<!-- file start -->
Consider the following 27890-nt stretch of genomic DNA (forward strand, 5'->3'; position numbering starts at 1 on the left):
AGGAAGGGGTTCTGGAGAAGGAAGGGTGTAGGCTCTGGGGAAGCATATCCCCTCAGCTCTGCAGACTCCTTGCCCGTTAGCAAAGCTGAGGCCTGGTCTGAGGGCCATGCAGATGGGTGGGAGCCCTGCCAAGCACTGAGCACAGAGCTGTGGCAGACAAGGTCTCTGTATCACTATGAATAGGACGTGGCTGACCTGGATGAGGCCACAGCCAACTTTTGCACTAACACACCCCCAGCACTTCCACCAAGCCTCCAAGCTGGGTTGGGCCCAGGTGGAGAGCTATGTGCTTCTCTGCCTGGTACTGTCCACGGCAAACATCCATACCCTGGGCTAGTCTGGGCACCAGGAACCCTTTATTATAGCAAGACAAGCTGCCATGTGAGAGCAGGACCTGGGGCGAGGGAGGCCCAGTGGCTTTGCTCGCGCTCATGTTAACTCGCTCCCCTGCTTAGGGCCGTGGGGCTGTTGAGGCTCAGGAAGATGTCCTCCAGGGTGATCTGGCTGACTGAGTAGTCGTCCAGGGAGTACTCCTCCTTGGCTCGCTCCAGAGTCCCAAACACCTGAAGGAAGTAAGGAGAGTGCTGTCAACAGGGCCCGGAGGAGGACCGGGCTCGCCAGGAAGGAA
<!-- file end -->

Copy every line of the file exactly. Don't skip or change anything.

Consider the following 27890-nt stretch of genomic DNA (forward strand, 5'->3'; position numbering starts at 1 on the left):
AGGAAGGGGTTCTGGAGAAGGAAGGGTGTAGGCTCTGGGGAAGCATATCCCCTCAGCTCTGCAGACTCCTTGCCCGTTAGCAAAGCTGAGGCCTGGTCTGAGGGCCATGCAGATGGGTGGGAGCCCTGCCAAGCACTGAGCACAGAGCTGTGGCAGACAAGGTCTCTGTATCACTATGAATAGGACGTGGCTGACCTGGATGAGGCCACAGCCAACTTTTGCACTAACACACCCCCAGCACTTCCACCAAGCCTCCAAGCTGGGTTGGGCCCAGGTGGAGAGCTATGTGCTTCTCTGCCTGGTACTGTCCACGGCAAACATCCATACCCTGGGCTAGTCTGGGCACCAGGAACCCTTTATTATAGCAAGACAAGCTGCCATGTGAGAGCAGGACCTGGGGCGAGGGAGGCCCAGTGGCTTTGCTCGCGCTCATGTTAACTCGCTCCCCTGCTTAGGGCCGTGGGGCTGTTGAGGCTCAGGAAGATGTCCTCCAGGGTGATCTGGCTGACTGAGTAGTCGTCCAGGGAGTACTCCTCCTTGGCTCGCTCCAGAGTCCCAAACACCTGAAGGAAGTAAGGAGAGTGCTGTCAACAGGGCCCGGAGGAGGACCGGGCTCGCCAGGAAGGAA